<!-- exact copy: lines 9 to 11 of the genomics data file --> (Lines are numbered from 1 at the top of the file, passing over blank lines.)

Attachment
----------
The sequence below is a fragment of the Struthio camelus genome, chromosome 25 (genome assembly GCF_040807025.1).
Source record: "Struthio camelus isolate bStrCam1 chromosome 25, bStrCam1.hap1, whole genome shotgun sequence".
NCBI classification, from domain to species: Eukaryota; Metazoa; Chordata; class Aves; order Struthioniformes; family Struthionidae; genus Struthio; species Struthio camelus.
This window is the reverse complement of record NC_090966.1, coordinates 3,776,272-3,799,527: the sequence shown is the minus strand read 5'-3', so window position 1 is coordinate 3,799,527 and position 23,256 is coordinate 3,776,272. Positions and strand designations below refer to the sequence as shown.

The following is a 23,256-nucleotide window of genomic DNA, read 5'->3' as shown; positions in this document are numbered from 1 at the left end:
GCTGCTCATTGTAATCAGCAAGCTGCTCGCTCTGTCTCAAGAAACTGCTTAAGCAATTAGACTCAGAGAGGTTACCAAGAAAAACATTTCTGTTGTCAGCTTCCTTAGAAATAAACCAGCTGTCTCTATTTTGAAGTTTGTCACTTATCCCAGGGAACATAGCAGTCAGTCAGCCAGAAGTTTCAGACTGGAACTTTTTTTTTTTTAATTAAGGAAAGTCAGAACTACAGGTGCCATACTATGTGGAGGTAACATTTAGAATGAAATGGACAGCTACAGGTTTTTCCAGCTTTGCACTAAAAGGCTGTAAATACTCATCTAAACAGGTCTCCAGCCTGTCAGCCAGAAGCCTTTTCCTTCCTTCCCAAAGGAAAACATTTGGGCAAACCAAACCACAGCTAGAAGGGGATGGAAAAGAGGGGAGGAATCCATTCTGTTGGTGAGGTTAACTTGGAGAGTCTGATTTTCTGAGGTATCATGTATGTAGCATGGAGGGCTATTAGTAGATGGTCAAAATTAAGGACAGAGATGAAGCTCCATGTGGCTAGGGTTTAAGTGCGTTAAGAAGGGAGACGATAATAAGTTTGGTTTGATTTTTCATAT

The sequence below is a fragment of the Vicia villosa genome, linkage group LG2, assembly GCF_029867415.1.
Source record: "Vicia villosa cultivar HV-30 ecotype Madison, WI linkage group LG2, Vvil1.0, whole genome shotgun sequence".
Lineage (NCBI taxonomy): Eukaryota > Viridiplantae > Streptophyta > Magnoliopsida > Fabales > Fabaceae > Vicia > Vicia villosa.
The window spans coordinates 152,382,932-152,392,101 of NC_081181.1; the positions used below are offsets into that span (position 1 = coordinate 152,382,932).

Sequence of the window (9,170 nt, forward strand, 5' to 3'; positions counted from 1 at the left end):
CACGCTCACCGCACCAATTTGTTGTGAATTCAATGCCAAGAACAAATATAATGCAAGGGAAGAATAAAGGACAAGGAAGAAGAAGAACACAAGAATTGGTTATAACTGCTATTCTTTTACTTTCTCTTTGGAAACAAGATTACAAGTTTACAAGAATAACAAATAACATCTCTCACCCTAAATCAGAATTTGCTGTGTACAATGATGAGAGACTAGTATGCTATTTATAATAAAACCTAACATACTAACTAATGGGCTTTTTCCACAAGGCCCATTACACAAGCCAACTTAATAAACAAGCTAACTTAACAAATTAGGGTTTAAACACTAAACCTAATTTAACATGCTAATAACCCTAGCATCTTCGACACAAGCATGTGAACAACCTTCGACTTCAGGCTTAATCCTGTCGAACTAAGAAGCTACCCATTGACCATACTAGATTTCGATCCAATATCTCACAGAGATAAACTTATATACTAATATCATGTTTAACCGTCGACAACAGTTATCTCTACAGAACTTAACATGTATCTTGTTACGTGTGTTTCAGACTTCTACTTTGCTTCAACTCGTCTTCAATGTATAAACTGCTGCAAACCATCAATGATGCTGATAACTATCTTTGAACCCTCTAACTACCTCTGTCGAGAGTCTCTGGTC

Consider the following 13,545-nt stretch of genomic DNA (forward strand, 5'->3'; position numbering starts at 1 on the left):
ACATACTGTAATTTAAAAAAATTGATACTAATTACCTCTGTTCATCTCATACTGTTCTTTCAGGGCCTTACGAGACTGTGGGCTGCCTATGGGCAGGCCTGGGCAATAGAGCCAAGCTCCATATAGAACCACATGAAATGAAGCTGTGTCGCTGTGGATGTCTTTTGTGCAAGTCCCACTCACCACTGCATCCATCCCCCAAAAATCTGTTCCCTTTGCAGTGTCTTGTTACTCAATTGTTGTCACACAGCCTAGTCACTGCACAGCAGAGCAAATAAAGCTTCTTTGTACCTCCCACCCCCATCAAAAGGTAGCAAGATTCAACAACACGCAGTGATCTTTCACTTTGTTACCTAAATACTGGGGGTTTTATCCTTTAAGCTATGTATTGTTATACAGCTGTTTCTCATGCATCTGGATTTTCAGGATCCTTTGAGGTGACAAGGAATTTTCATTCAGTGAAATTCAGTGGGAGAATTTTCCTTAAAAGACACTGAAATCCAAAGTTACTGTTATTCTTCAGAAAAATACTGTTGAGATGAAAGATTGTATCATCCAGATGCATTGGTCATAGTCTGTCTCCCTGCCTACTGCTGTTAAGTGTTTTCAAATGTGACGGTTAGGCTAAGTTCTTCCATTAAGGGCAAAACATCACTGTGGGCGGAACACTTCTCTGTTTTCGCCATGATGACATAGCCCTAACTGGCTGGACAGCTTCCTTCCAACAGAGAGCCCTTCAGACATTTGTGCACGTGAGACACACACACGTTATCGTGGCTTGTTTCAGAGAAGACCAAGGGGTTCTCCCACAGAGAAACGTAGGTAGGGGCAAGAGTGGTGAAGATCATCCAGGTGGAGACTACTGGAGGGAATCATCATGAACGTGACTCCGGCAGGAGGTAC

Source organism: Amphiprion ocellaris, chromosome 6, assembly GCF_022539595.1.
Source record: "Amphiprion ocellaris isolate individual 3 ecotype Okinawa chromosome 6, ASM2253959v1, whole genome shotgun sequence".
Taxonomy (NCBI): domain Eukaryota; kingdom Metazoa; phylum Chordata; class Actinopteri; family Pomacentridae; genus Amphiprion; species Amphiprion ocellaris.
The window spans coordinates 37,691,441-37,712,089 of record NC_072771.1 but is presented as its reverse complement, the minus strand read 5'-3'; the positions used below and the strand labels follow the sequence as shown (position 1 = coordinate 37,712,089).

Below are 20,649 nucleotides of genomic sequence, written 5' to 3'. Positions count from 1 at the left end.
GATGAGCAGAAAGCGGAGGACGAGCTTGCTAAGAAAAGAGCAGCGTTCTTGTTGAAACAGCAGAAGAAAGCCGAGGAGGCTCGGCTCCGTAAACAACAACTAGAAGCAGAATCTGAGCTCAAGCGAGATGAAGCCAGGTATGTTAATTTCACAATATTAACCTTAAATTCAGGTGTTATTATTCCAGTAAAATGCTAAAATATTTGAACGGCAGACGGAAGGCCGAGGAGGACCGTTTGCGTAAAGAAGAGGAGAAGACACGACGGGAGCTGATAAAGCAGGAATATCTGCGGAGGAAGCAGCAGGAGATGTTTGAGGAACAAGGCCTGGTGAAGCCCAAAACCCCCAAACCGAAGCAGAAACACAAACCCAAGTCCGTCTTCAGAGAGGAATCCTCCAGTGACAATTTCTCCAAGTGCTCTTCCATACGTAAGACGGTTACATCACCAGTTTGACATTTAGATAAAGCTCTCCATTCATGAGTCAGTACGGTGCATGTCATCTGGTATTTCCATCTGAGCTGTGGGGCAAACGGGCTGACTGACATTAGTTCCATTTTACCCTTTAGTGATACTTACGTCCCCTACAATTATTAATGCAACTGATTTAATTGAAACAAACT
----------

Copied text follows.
Lineage (NCBI taxonomy): Eukaryota > Viridiplantae > Streptophyta > Magnoliopsida > Fabales > Fabaceae > Vicia > Vicia villosa.
The window spans coordinates 152,382,932-152,392,101 of NC_081181.1; the positions used below are offsets into that span (position 1 = coordinate 152,382,932).

Sequence of the window (9,170 nt, forward strand, 5' to 3'; positions counted from 1 at the left end):